With the marginal cost unchanged, the fall in the desired markup ratio leads to a reduction in price. That would expand the size of the industry if the elasticity of demand for the industry product category as a whole were nonzero. That in turn would require the results of the first experiment in order to analyze.

Third, consider a reduction in marginal cost. This causes the returns to scale curves on both sides to shift up, since returns to scale equals AC/MC, and because it includes average fixed cost, AC does not fall as much as MC. However, the effect of MC on AC means that the gamma = AC/MC curves do not rise vertically by as large a percentage as MC falls. 

 

The prediction is that the output of a typical firm will rise, while the number of firms will decline. The degree of returns to scale and degree of imperfect competition rise in the long run. But note that this is because of improved performance of the industry in reducing costs. The equilibrium desired markup ratio rises less than the degree of returns to scale curve, which in turn rises by a smaller percentage than MC falls. The price will be lowest before firms have had a chance to exit—indeed it will initially fall by the full percentage of the decline in MC—but will remain lower in the new long-run equilibrium than in the old long-run equilibrium.

Again, if the elasticity of demand for industry output as a whole is nonzero, the decline in price would lead Q to increase (more at first, somewhat less later on), so the results of the first experiment would be necessary to fully analyze what would happen.  

Fourth, consider an increase in the price elasticity of demand for any given number of firms. This might be described as the market becoming "more price-competitive." Both desired markup curves fall: 

    The prediction is that in the long run the number of firms falls, while the output of the typical firm rises. This might be called a "shakeout" of the industry. Because the industry has become more price-competitive, the number of firms falls. Someone coming from the ancient "Structure-Conduct-Performance" paradigm for Industrial Organization might be confused because the concentration of the industry goes up, yet the performance of the industry improves: the degree of imperfect competition as measured by the desired markup falls, as does the degree of returns to scale in long-run equilibrium.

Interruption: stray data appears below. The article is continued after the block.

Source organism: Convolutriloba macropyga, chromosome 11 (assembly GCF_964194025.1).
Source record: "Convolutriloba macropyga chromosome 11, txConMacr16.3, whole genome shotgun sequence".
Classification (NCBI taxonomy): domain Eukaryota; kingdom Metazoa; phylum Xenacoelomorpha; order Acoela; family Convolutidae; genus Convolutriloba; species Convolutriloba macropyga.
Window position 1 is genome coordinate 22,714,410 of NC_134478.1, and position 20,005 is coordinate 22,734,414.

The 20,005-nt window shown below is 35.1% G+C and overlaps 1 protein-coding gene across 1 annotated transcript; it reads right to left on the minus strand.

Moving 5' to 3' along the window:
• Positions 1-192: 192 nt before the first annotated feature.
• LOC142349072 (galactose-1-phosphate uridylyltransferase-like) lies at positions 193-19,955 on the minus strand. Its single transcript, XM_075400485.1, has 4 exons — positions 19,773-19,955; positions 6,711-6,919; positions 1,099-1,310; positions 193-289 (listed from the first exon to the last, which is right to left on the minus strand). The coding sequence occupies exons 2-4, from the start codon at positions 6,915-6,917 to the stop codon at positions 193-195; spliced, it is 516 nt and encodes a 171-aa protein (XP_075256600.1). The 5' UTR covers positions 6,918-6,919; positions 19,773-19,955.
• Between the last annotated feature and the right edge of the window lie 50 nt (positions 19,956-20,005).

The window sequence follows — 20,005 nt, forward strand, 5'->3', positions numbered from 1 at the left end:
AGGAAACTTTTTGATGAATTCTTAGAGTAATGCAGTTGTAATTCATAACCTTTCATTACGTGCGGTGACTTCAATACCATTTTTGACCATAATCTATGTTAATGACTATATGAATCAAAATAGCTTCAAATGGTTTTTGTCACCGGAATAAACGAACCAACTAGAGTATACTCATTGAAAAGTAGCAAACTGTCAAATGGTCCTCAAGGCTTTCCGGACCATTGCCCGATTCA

With MC unchanged, the desired markup and therefore the price falls most right at first, before firms have had a chance to exit. Then the price comes up somewhat, but remains lower than in the initial long-run equilibrium. If the price elasticity of demand for the entire industry's output is nonzero, then Q will increase, especially at first, which will complicate the analysis in ways that the first experiment can help navigate. 

    Conclusion

    In my view, the foregoing analysis is

    • more on-target than U-shaped average cost curves in relation to the real world
    • more interesting than U-shaped average cost curves
    • no harder than U-shaped average cost curves, if one sticks to the simplifications I made. What I have laid out above is difficult, but U-shaped average cost curves are also difficult. 

    Therefore, it seems better to me to teach returns to scale and imperfect competition in market equilibrium than it is to teach U-shaped average cost curves. In any case, there are always tradeoffs. When it is impossible to teach both, what I have laid out in this post is the opportunity cost for teaching U-shaped average cost curves. I hope you will agree it represents a high opportunity cost, indeed.